It all started when…
In 1984, H. Irving Grousbeck, the Director of the Center for Entrepreneurial Studies at the Stanford Graduate School of Business, pioneered a new investment model, commonly termed a “Search Fund.” The objective of a search fund is to provide a vehicle for young, aspiring entrepreneurs to search for, acquire, manage, and grow a company. “It’s the most direct route to owning a company that you yourself manage,” Grousbeck said.
The search fund process is divided into four stages:
Stage One: Raise Search Capital
In the first stage entrepreneurs raise anywhere from $350,000 to $750,000 in total capital by selling 10-15 “units” in the fund. The capital is to be used to fund the entrepreneur’s search. Specific uses of capital include a salary, administrative, travel and deal related expenses. The total number of investors in a typical search fund ranges from 10-20, made up of a combination of angel and institutional investors. Most search fund entrepreneurs solicit investors who can also serve as advisors and assist with deal evaluation, structuring and execution, in addition to potentially serving in a Board capacity post transaction.
Stage Two: Identifying and Making an Acquisition
In the second stage entrepreneurs embark on a search to identify and acquire their company. There are a number of factors that dictate the length of the search including economic environment, industry characteristics, a business owner’s willingness to sell as well as the strategy employed by the searcher. Historically, those searchers that develop a systematic approach towards generating deal flow and analyzing opportunities tend to be more successful. The total process ranges from 3 to 74 months, with the median being 19 months. Once a target has been identified, the entrepreneur is responsible for negotiating the structure of the transaction, performing due diligence, sourcing debt financing, securing equity commitments, negotiating the entrepreneur’s earned equity allocation with investors and planning the post transaction transition. If the initial search capital is exhausted before an acquisition is completed, the entrepreneur may choose to either close the fund or to solicit additional funding in order to extend the search period.
Stage Three: Operation and Value Creation
In the first 12 months after a transaction has been closed, entrepreneurs, guided closely by the Board of Directors, focus on immersing themselves in the business. During this time an emphasis is placed on evaluating the management team and better understanding the operational and financial details of the business. The goal is to identify the building blocks required to construct a solid foundation for future success. Once the entrepreneur has built trust and gained comfort operating, the team will test potential value creating levers with the goal of identifying where to focus the company’s resources in order to drive growth. Once these levers have been identified, the team will drive value creation. Possible levers could be geographic market expansion, improvements in operating efficiency, investments in sales and marketing or add-on acquisitions. These means of creating value are not mutually exclusive; ideally, more than one will apply to a search fund investment.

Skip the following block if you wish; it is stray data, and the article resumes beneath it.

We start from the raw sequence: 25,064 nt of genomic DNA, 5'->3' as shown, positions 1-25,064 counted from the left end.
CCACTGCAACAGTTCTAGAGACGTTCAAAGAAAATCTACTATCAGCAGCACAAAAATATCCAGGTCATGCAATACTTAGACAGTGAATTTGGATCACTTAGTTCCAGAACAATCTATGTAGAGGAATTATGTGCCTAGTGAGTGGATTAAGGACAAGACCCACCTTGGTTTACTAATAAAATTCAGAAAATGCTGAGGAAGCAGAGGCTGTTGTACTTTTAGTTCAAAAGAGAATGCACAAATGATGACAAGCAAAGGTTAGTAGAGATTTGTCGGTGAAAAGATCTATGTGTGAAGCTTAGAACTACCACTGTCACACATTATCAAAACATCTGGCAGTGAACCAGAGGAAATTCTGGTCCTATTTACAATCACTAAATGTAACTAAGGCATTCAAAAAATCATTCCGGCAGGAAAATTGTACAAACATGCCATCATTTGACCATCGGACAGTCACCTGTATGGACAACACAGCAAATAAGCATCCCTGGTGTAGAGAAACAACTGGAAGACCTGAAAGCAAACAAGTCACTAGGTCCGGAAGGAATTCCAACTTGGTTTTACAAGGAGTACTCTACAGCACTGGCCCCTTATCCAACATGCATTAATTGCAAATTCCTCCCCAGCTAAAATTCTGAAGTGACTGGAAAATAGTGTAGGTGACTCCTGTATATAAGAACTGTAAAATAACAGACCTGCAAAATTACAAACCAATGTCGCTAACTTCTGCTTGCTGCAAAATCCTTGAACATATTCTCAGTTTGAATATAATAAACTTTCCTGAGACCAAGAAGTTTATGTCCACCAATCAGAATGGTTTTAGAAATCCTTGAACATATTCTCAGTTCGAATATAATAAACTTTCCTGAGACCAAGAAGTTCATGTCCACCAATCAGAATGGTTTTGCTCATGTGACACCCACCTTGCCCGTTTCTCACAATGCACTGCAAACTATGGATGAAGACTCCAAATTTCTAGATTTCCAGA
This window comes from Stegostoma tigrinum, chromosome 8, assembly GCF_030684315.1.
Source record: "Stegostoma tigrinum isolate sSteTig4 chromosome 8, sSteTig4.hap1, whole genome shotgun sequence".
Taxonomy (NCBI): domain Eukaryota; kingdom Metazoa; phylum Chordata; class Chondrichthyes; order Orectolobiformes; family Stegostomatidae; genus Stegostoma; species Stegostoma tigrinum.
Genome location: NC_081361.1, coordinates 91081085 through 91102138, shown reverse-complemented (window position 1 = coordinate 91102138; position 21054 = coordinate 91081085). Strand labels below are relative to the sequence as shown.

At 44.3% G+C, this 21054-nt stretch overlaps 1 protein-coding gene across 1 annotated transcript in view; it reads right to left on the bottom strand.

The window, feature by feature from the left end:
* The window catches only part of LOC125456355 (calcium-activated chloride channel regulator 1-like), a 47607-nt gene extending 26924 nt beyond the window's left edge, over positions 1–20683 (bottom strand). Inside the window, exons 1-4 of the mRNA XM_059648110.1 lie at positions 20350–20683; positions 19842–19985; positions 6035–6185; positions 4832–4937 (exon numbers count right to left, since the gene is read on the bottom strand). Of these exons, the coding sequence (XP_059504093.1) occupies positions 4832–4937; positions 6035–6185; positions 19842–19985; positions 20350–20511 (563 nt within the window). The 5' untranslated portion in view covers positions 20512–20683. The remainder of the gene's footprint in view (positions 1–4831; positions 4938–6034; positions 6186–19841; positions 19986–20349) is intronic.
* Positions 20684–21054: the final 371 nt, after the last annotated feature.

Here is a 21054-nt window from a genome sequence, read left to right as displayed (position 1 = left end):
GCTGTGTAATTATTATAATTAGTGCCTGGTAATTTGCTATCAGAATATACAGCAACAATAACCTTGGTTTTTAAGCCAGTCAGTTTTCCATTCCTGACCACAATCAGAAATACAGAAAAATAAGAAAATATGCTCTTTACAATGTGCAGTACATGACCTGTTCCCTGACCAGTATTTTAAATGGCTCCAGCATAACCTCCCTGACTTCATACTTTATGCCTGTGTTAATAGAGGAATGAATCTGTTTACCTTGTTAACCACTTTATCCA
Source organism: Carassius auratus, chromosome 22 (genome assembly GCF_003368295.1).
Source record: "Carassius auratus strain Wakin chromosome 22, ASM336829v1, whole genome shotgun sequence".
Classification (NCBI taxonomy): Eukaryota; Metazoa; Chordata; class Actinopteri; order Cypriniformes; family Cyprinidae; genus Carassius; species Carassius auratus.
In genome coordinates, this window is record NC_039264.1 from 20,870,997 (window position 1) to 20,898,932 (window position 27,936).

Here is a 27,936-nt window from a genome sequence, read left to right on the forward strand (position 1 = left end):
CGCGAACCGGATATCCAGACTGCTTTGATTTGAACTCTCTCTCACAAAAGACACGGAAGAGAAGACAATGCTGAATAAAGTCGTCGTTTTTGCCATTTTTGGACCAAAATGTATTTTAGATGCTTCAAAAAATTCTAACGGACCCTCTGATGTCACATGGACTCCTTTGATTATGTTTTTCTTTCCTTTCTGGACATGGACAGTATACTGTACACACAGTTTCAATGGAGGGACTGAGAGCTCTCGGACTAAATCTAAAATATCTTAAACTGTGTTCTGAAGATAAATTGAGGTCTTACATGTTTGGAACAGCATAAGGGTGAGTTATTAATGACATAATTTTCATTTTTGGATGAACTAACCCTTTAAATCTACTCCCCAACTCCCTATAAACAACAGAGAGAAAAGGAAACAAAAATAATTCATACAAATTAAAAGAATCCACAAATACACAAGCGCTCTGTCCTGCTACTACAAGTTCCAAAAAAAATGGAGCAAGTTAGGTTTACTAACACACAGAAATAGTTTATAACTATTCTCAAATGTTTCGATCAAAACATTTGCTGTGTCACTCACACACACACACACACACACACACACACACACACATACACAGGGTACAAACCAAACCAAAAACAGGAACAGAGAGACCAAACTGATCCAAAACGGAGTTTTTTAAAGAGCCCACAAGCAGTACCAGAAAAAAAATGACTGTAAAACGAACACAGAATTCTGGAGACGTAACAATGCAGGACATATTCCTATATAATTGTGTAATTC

Stage Four: Exit
Most search funds are established with a long-term outlook, generally greater than a three-year time horizon, and often longer. The average hold period for a search fund investment is seven years, and the most successful search fund deals have been held for more than ten years. Despite the longer term hold period, investors and principals share a desire to gain liquidity at some point. Throughout the course of the investment, principals will evaluate exit alternatives in order to gain liquidity and realize returns. Liquidity events for investors and principals can occur through a number of avenues including an outright sale, initial public offering, a debt or equity recapitalization or dividend distributions.
The path of a search fund entrepreneur is not for everybody. Searching for, acquiring and operating a lower, middle-market company requires a significant amount of physical, intellectual and emotional energy. Entrepreneurs must have the ability to successfully navigate in an environment with constant, high levels of uncertainty and challenge. Key characteristics that most entrepreneurs possess include strong work ethic, sales and interpersonal skills, a competitive nature and the ability to execute. Success in the search stage will only offer the entrepreneur the right to prove themselves again as an operator. There is no guarantee that the operating outcome will prove to be financially rewarding. However, entrepreneurs will gain valuable professional experience throughout the search and operating stages, and have the potential to realize significant financial upside.
To date, over 258 search funds have been raised. A 2016 study conducted by the Stanford Center for Entrepreneurial Studies concluded that a portfolio of first time search funds produced an aggregate, pre-tax internal rate of return of 37% and an aggregate, pre-tax return on invested capital of 8.4x.